This report is based on interviews, not an actual reading of the bill. The bill does two significant things. One is that it substantially reduces the discretionary authority of TxDOT and the Highway Commission to dictate transportation plans to local areas, while expanding the authority of Metropolitan Planning Organizations to determine what is needed for their areas. The state plan, at least for urban Texas, will be, for all practical purposes, the sum of MPO plans. The second thing it does is require the downsizing of TxDOT. At a time when the state is strapped for transportation funding, TxDOT does not need 5,000 or so engineers and support staff. The bill envisions a 50% reduction in the number of positions. No doubt the private sector anticipates that some of the future work of TxDOT will end up with them. TxDOT will be held accountable according to whether the agency executes its transportation plan. There will be a legislative oversight committee, and it will be authorized to contract with a management consultant to look at the functioning of TxDOT. The bill also creates an inspector general for the agency. The commission will continue to be five members. The number of gubernatorial appointments is reduced to three, one of whom must be from a rural area. The lieutenant governor will have an appointment, and so will the speaker, although the selection process is more convoluted in the latter case. The result is less control by the governor. Because this is a Sunset bill, it deals primarily with the structure and management of the agency. It does not deal with the controversial substantive issues of toll roads and comprehensive development agreements. These matters will be dealt with in separate bills.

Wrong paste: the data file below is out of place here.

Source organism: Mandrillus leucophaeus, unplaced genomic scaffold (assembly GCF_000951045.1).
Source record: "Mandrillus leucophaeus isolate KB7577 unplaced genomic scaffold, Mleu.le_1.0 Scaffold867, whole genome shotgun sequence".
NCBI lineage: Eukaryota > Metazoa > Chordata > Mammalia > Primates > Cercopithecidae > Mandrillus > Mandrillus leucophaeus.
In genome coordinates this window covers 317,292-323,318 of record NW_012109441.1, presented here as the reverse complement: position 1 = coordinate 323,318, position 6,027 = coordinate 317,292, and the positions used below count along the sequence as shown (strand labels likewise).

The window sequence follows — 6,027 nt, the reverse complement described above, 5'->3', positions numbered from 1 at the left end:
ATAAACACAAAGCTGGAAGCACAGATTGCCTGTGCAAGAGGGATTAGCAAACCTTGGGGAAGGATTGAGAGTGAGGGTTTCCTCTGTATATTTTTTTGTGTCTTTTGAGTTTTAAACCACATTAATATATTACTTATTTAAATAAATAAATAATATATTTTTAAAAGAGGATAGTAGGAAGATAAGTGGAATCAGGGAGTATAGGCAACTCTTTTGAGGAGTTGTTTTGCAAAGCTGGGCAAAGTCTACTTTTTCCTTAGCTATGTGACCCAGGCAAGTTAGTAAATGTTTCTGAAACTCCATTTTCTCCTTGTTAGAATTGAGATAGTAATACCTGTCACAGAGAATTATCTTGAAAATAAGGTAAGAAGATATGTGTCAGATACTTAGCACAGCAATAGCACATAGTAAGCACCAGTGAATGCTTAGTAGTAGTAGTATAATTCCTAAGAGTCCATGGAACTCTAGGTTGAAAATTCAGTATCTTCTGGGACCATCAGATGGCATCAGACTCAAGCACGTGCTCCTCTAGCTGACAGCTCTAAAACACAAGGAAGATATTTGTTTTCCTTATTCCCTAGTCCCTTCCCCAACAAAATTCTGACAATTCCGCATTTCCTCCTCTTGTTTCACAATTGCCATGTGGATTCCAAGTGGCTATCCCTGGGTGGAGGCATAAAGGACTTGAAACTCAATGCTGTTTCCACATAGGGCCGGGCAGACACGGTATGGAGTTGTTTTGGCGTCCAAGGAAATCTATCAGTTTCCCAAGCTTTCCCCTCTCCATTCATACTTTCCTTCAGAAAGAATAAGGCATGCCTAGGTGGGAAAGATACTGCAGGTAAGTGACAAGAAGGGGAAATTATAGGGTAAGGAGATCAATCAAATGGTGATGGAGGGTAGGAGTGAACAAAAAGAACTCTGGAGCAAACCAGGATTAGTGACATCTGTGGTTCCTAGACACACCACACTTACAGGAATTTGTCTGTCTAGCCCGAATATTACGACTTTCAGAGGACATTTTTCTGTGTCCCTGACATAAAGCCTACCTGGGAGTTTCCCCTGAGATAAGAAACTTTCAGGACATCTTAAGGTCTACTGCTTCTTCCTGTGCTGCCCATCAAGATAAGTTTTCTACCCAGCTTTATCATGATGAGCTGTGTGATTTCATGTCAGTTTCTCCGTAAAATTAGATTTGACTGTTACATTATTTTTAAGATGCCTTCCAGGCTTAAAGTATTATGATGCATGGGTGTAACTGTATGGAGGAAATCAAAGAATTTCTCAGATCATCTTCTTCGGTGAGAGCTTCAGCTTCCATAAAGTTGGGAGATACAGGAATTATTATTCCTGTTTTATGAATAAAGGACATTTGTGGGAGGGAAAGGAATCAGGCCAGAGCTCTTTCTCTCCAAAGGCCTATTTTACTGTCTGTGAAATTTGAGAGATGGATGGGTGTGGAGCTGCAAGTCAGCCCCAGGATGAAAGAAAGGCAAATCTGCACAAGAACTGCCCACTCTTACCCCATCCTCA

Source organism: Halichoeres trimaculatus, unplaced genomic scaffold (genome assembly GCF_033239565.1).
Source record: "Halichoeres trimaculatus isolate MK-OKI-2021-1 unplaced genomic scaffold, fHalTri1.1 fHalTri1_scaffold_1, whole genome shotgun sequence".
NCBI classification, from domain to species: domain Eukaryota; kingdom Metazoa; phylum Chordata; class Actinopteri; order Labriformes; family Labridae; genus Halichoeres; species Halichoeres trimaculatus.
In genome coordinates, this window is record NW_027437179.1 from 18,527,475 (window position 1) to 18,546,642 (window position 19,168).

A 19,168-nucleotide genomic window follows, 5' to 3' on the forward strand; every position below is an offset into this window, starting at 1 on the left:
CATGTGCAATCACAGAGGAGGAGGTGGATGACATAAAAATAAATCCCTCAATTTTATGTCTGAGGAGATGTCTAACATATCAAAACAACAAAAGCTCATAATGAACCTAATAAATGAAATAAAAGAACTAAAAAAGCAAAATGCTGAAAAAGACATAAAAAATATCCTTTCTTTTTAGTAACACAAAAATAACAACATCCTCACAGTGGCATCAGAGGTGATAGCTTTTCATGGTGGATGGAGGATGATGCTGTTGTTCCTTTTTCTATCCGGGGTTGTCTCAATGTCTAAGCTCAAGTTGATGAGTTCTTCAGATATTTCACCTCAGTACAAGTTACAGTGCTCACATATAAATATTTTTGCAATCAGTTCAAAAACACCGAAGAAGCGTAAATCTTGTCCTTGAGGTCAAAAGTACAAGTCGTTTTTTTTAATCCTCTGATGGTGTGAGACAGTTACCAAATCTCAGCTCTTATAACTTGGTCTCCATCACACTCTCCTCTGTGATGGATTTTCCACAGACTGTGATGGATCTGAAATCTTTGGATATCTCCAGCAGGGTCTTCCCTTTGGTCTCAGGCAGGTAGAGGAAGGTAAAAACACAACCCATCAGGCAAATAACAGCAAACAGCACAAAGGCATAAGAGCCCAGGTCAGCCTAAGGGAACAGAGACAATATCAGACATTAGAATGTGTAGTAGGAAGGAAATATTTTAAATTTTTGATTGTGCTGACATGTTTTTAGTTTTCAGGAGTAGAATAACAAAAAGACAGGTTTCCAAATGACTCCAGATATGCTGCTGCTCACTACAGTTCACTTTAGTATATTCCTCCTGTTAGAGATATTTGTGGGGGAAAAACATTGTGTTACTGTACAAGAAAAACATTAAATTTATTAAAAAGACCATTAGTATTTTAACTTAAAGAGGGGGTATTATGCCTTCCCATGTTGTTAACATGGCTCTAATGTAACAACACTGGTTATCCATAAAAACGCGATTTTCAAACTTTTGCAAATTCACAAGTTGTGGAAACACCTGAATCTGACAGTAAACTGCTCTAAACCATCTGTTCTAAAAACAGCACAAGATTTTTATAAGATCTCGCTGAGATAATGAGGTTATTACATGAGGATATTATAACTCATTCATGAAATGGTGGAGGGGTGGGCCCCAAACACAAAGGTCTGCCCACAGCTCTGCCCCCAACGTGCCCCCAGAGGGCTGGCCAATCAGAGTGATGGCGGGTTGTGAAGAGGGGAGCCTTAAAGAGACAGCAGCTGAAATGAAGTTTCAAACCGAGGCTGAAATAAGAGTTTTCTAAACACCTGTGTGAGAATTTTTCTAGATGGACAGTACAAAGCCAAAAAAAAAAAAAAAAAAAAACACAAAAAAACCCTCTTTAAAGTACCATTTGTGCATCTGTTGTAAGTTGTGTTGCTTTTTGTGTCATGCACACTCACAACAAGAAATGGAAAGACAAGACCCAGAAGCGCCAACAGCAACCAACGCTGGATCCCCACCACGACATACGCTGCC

Politics & Policy